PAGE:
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Just The Sports: The Celtics' Big Three

Just The Sports

Tuesday, May 20, 2008

The Celtics' Big Three

Originally this post was designed to advocate that Kevin Garnett is hurting the Boston Celtics with his unselfish play and that against certain teams, it is up for him to take over the game, take upwards of twenty shots, and dominate the competition the way his physical attributes indicate that he could. On the other hand, simply because it looks to the naked eye that a player should be performing in certain ways does not necessarily mean it would help the team. Of the Celtics' Big Three, Kevin Garnett is the most offensively efficient player as well the most consistent shooter, but he is neither the most important nor is he the player the Celtics should be depending on when it comes down to picking one of the three players to take over a game.

By running correlations between various shooting statistics, I took steps towards determining the Big Three's true places in the Celtics offense. Of the three Celtics players, Kevin Garnett has the lowest correlation coefficient in terms of the number of field goal and free throw attempts he takes to the team's offensive efficiency (-.210); the more attempts he took in the regular season, the less likely it was the team would benefit from such offensive usage. It is as if Garnett will take more shots, but he will only wait until every last possible recourse has been exhausted and by then there is no benefit to the Celtics. Paul Pierce was the only one of the three players who did not have a negative correlation coefficient in this category (.060) even if it is a non-existent linkage, meaning Pierce does not hurt the team when he takes more shots.

Paul Pierce is also the least affected (-.047) when it comes to how his true shooting percentage fluctuates as a result of his attempting more field goals and free throws. No matter if he took 12 field goal and free throw attempts or he took 25, it would have little to do with his final shooting percentages. Not so for Ray Allen, who has the lowest correlation coefficient (-.170) of the Big Three. Therefore, Allen would most likely benefit from cutting off a few attempts from his game. Kevin Garnett comes in second with a correlation coefficient of (-.113).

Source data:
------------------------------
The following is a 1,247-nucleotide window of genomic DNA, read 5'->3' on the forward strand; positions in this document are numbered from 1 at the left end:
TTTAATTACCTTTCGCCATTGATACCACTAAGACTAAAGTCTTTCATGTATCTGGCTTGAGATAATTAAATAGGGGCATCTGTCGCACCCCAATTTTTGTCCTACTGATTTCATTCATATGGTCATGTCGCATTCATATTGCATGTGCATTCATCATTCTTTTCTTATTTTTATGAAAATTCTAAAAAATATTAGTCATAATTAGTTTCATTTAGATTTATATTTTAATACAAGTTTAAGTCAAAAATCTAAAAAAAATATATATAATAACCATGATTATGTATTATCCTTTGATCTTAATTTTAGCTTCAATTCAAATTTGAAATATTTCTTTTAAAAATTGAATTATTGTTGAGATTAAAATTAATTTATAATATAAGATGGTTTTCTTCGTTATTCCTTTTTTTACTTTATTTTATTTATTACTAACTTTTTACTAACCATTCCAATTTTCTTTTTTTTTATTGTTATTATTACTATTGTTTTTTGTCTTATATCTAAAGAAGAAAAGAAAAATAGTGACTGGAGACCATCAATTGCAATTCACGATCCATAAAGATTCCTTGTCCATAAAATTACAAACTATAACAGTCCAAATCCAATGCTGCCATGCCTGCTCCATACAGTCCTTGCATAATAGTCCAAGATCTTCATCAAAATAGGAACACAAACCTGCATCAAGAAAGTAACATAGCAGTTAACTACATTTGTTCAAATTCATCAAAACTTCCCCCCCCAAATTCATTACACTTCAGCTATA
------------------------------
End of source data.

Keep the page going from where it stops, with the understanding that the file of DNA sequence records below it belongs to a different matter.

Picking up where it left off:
Most importantly is determining whose true shooting percentage has the highest positive correlation coefficient with the team's offensive efficiency for that player is the most valuable offensive player of the three. There again, Paul Pierce comes out of the Big Three smelling the rosiest. As his .470 correlation coefficient shows, as Pierce goes so go the Celtics. When he is having a great shooting night, as he did in game 7 of the Eastern Conference semi-finals, the Celtics assured of having a great shooting night. The same goes for Ray Allen, albeit to a lesser extent (.439). His true shooting percentage is the second most valuable barometer of the Celtics' offensive success. Kevin Garnett, though, by virtue of being a more consistent shooter than the other two perimeter-orientated players does not have as much influence on the Celtics offensive efficiency. His steadiness means the game will rarely if ever depend on how he shoots the ball.

When it comes to needing a player to take over a game, the Celtics will do best to put their faith in Paul Pierce. Not only is he more willing to take a large number of shots when the need arises, but his greater number of shots will, if not help the team a great deal, at least not adversely affect the team's of his offensive statistics. Garnett is the team's most important defensive player, but Pierce is the Celtics' most important offensive player.



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